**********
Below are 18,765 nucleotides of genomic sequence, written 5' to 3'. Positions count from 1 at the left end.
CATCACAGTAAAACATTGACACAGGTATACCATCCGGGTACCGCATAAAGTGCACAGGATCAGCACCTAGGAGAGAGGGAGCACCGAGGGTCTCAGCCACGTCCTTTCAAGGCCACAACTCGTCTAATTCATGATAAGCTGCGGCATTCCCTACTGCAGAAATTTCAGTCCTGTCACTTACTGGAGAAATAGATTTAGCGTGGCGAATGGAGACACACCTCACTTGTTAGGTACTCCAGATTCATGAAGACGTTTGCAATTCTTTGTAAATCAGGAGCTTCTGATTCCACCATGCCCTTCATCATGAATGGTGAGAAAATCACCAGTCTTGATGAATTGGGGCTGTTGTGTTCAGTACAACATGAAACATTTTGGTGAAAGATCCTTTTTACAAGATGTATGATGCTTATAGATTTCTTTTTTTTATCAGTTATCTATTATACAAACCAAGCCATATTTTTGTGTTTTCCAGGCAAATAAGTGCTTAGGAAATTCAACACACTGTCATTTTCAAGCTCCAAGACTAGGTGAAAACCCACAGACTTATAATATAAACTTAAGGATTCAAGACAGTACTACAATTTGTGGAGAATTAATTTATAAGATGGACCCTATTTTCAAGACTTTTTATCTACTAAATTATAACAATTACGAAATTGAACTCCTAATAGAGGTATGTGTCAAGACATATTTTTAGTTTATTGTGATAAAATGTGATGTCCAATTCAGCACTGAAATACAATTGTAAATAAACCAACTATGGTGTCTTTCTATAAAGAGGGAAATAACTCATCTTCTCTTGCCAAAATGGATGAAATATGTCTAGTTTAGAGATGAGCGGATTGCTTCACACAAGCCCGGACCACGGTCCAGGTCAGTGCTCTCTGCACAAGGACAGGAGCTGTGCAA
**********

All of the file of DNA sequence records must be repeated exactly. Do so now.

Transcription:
Below are 18,765 nucleotides of genomic sequence, written 5' to 3'. Positions count from 1 at the left end.
CATCACAGTAAAACATTGACACAGGTATACCATCCGGGTACCGCATAAAGTGCACAGGATCAGCACCTAGGAGAGAGGGAGCACCGAGGGTCTCAGCCACGTCCTTTCAAGGCCACAACTCGTCTAATTCATGATAAGCTGCGGCATTCCCTACTGCAGAAATTTCAGTCCTGTCACTTACTGGAGAAATAGATTTAGCGTGGCGAATGGAGACACACCTCACTTGTTAGGTACTCCAGATTCATGAAGACGTTTGCAATTCTTTGTAAATCAGGAGCTTCTGATTCCACCATGCCCTTCATCATGAATGGTGAGAAAATCACCAGTCTTGATGAATTGGGGCTGTTGTGTTCAGTACAACATGAAACATTTTGGTGAAAGATCCTTTTTACAAGATGTATGATGCTTATAGATTTCTTTTTTTTATCAGTTATCTATTATACAAACCAAGCCATATTTTTGTGTTTTCCAGGCAAATAAGTGCTTAGGAAATTCAACACACTGTCATTTTCAAGCTCCAAGACTAGGTGAAAACCCACAGACTTATAATATAAACTTAAGGATTCAAGACAGTACTACAATTTGTGGAGAATTAATTTATAAGATGGACCCTATTTTCAAGACTTTTTATCTACTAAATTATAACAATTACGAAATTGAACTCCTAATAGAGGTATGTGTCAAGACATATTTTTAGTTTATTGTGATAAAATGTGATGTCCAATTCAGCACTGAAATACAATTGTAAATAAACCAACTATGGTGTCTTTCTATAAAGAGGGAAATAACTCATCTTCTCTTGCCAAAATGGATGAAATATGTCTAGTTTAGAGATGAGCGGATTGCTTCACACAAGCCCGGACCACGGTCCAGGTCAGTGCTCTCTGCACAAGGACAGGAGCTGTGCAA